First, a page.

What is Teacher Identity?
One of the first steps in becoming a teacher is examining yourself and your own values. This is also true for being able to promote multicultural learning in your classroom. Nieto (2008) states that their [teacher’s] practices may reflect their experiences (p. 4). We grow up in different environments and some may be more or less obviously diverse than others. I think that a lot of the times when people think of multicultural, skin color or language are the first things that pop into their heads. When in fact, there are several kinds of differences. These include gender, religion, abilities, class, etc. Our world is a diverse place and our students have every right to learn all that they can about it. I like to think of diversity in a sense that we all have different life experiences. No person is the same as another or has had the same experiences even though it may seem like it on the outside.
Learning to teach is a complex and ongoing activity in which teachers get engaged along their careers. Teachers are engaged in creating themselves as teachers according to on one hand their self-image as teachers, and on the other according to the practices, rules and the community they belong to. Teachers construct and deconstruct a teacher identity shaped by the dialectical relationship of their own agency and the collective construction of the teacher identity (Ping, 2011). Pre-service teachers construct and deconstruct a teacher identity that is changing and dynamic according to the different learning contexts. Teacher identity is shaped by personal beliefs and motivations, but also by curricula, school based experiences, the community, and roles and tasks teachers have to adopt in their teaching practices. The construction of a teacher identity is conflicting and challenging and while teachers learn to teach, they learn to be teachers.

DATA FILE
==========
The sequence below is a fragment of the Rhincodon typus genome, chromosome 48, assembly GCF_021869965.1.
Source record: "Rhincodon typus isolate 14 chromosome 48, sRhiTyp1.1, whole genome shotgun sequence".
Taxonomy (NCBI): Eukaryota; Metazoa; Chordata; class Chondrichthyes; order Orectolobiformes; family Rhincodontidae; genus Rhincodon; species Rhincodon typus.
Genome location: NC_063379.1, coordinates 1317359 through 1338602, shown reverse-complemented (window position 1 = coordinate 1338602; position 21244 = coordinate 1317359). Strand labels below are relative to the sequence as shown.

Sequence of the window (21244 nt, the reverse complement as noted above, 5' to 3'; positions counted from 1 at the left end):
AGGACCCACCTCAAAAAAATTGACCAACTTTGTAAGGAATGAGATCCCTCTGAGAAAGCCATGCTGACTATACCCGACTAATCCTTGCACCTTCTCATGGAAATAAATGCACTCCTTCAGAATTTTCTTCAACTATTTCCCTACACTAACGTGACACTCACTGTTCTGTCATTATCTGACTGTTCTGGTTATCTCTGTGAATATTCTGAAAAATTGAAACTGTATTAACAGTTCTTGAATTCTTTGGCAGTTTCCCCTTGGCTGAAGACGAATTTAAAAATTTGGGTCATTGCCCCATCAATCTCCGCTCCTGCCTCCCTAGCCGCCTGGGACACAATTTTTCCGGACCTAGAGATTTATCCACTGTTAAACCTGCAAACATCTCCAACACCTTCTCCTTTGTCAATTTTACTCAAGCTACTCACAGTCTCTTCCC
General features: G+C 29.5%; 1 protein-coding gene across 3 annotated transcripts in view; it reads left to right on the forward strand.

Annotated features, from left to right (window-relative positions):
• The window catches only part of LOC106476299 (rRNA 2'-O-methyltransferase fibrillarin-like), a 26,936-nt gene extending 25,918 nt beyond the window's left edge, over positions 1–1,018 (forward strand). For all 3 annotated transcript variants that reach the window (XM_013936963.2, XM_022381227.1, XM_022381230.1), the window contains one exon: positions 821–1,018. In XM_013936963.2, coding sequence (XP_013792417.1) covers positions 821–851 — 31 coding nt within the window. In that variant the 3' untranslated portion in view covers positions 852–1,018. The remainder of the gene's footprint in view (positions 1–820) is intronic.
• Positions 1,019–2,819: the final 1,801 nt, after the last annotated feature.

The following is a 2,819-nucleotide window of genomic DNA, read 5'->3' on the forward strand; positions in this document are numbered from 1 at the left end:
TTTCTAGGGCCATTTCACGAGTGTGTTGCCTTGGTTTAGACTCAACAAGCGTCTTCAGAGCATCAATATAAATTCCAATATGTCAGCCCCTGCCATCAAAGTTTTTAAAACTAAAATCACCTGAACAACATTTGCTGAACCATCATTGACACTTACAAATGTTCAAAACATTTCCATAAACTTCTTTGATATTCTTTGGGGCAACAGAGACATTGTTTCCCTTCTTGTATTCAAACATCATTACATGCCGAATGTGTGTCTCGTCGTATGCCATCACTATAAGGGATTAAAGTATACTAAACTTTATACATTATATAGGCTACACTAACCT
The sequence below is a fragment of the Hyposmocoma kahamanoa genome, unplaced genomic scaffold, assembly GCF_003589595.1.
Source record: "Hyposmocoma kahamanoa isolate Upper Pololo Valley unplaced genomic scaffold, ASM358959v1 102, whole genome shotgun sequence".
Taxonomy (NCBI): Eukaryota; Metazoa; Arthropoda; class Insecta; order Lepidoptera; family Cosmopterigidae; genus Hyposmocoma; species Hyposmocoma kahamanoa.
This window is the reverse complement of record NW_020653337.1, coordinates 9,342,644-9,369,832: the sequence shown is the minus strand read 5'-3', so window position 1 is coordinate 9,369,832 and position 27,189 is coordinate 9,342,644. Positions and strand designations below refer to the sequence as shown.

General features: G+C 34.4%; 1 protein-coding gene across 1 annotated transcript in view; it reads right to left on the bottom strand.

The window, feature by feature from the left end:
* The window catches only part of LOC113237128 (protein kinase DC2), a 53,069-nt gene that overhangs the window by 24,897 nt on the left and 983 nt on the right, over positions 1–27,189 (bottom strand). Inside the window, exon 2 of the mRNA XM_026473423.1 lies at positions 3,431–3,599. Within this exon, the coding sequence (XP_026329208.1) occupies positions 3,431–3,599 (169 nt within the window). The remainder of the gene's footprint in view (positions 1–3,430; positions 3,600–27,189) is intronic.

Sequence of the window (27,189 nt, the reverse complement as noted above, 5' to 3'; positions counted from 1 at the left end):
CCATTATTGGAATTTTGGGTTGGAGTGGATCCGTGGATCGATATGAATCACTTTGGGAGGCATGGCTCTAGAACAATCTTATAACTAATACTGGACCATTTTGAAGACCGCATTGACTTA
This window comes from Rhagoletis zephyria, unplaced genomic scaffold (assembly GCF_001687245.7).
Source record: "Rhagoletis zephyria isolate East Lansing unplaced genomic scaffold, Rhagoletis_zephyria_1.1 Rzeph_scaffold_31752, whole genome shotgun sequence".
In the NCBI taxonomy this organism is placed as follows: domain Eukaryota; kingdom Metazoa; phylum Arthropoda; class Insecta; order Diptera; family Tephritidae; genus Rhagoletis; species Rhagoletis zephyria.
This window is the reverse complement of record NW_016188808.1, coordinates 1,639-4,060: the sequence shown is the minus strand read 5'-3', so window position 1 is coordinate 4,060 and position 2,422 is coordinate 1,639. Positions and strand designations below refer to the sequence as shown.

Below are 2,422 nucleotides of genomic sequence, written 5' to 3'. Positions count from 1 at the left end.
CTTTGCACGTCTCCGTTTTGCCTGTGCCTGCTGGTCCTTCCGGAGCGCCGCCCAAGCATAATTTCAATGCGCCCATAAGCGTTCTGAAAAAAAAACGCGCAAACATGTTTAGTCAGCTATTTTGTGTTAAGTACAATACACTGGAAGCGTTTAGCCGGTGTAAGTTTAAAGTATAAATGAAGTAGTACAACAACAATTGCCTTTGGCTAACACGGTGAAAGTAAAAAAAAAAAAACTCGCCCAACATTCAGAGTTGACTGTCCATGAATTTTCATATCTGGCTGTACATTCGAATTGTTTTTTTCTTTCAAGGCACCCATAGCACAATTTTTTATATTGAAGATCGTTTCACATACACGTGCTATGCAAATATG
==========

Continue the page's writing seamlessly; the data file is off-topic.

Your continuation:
Joseph and Heading (2010) argues that “teaching is often a complex and skilled practice, which is dependent on teachers’ knowledge and skills, the art of learning how to teach and its process of becoming a teacher, shapes one’s teacher identity. Britzman (2003, p. 31) suggests that construction teaching identity is a “time of formation and transformation, of scrutiny and what one is doing and who one can become.” According to Trent (2010), Britzman (2003), Miller Marsh (2002) and Roberts (2000), “teacher identity is fashioned, refashioned, confronted and adapted to varying perspectives such as those of schools, the students and governments” and conclude that “one’s formation of becoming a teacher impacts on one’s ‘identity-in-discourse’ (where identities are discursive through language) and ‘identity-in-practice’ (action orientated approach to understanding identity) impacts on forming your professional identity.” They go on to say that teaching identity for Wenger (1998) is “an experience in terms of ‘engagement’, ‘imagination’, and ‘alignment.’” Wenger (1998, p.192) points out that “engagement [that] allows us to invest in what we do and in our relation with other people gaining a lived sense of who we are.”